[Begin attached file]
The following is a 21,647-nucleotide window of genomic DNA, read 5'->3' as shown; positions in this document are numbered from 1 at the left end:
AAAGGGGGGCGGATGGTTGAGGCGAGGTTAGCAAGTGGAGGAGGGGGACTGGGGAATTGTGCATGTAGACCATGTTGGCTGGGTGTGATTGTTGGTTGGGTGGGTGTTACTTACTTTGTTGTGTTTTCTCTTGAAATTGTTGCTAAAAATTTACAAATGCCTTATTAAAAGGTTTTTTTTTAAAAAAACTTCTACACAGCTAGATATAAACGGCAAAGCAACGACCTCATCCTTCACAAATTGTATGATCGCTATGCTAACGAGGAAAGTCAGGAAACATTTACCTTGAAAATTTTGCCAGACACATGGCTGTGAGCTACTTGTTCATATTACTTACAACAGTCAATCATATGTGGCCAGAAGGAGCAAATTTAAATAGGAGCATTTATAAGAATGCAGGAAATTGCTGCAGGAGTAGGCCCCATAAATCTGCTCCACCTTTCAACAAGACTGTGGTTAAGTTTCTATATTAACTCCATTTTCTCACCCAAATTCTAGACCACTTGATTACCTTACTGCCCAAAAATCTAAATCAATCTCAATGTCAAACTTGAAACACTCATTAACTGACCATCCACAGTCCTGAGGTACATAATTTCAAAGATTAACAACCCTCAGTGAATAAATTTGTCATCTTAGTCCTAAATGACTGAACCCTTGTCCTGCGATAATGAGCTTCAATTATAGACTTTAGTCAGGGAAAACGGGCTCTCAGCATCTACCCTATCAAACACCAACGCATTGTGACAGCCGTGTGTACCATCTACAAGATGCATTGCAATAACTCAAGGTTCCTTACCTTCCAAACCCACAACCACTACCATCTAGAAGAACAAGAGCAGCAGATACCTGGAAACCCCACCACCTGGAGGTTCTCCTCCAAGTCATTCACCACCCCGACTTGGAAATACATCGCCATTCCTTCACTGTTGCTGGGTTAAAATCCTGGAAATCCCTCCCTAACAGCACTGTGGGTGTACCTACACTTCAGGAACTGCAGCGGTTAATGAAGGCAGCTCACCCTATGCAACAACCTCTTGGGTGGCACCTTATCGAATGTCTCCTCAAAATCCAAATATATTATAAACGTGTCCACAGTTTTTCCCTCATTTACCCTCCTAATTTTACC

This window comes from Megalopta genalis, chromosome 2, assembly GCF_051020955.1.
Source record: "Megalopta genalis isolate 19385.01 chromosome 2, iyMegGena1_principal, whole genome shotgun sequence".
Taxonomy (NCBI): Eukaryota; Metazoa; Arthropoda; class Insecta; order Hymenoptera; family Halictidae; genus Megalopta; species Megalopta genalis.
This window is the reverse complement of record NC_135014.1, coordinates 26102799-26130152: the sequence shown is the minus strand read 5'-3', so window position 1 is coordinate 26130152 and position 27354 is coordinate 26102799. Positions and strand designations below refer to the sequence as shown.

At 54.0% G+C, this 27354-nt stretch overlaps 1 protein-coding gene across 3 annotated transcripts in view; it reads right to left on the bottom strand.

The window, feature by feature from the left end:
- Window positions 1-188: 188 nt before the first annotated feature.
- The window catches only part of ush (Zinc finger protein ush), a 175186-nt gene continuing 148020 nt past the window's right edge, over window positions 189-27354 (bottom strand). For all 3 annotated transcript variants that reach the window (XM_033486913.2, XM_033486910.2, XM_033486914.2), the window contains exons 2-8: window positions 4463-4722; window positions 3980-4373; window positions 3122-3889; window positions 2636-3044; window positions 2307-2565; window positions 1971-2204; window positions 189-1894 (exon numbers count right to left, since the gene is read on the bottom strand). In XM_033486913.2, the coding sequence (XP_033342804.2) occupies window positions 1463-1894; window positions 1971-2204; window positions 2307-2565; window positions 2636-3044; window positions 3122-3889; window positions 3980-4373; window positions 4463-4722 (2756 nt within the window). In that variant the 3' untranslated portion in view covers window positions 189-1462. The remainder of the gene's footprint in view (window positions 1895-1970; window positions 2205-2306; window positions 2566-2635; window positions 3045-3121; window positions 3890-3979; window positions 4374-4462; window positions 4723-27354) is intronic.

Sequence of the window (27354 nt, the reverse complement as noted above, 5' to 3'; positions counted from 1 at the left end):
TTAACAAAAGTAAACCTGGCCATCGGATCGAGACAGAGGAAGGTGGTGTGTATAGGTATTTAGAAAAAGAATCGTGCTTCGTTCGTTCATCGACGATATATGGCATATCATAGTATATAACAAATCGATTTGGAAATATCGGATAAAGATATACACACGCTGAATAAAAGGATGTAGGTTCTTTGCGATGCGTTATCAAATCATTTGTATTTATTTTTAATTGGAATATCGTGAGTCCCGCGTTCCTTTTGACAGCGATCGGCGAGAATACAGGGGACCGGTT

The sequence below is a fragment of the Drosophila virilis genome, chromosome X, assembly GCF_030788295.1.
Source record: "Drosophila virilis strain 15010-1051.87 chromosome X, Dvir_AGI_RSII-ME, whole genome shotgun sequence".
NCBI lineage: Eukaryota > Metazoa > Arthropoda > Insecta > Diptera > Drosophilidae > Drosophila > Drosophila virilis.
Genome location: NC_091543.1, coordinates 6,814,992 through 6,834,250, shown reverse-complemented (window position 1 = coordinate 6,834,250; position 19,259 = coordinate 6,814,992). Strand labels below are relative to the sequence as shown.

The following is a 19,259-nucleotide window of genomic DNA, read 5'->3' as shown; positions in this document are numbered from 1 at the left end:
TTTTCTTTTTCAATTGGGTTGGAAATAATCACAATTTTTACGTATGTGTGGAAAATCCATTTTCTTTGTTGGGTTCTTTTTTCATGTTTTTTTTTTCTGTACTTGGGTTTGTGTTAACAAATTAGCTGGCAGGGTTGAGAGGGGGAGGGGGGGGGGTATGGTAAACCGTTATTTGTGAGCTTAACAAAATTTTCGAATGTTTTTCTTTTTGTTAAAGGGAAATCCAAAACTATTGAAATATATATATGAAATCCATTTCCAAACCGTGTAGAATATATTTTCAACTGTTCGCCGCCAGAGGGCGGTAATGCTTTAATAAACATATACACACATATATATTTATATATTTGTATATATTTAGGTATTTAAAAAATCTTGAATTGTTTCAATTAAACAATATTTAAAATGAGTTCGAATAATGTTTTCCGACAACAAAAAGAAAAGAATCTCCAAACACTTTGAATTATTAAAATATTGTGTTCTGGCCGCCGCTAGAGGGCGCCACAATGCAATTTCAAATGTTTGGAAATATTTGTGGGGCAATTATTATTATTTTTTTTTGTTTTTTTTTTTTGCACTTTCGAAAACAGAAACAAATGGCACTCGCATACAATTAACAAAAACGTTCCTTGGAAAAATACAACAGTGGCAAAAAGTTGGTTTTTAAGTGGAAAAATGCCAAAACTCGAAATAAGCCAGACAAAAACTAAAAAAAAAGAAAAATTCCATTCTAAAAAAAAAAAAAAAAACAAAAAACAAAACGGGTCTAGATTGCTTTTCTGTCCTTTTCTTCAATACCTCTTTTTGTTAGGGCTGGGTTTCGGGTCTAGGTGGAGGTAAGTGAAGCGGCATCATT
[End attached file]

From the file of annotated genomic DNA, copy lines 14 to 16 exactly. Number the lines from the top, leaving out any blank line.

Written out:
Source record: "Drosophila virilis strain 15010-1051.87 chromosome X, Dvir_AGI_RSII-ME, whole genome shotgun sequence".
NCBI lineage: Eukaryota > Metazoa > Arthropoda > Insecta > Diptera > Drosophilidae > Drosophila > Drosophila virilis.
Genome location: NC_091543.1, coordinates 6,814,992 through 6,834,250, shown reverse-complemented (window position 1 = coordinate 6,834,250; position 19,259 = coordinate 6,814,992). Strand labels below are relative to the sequence as shown.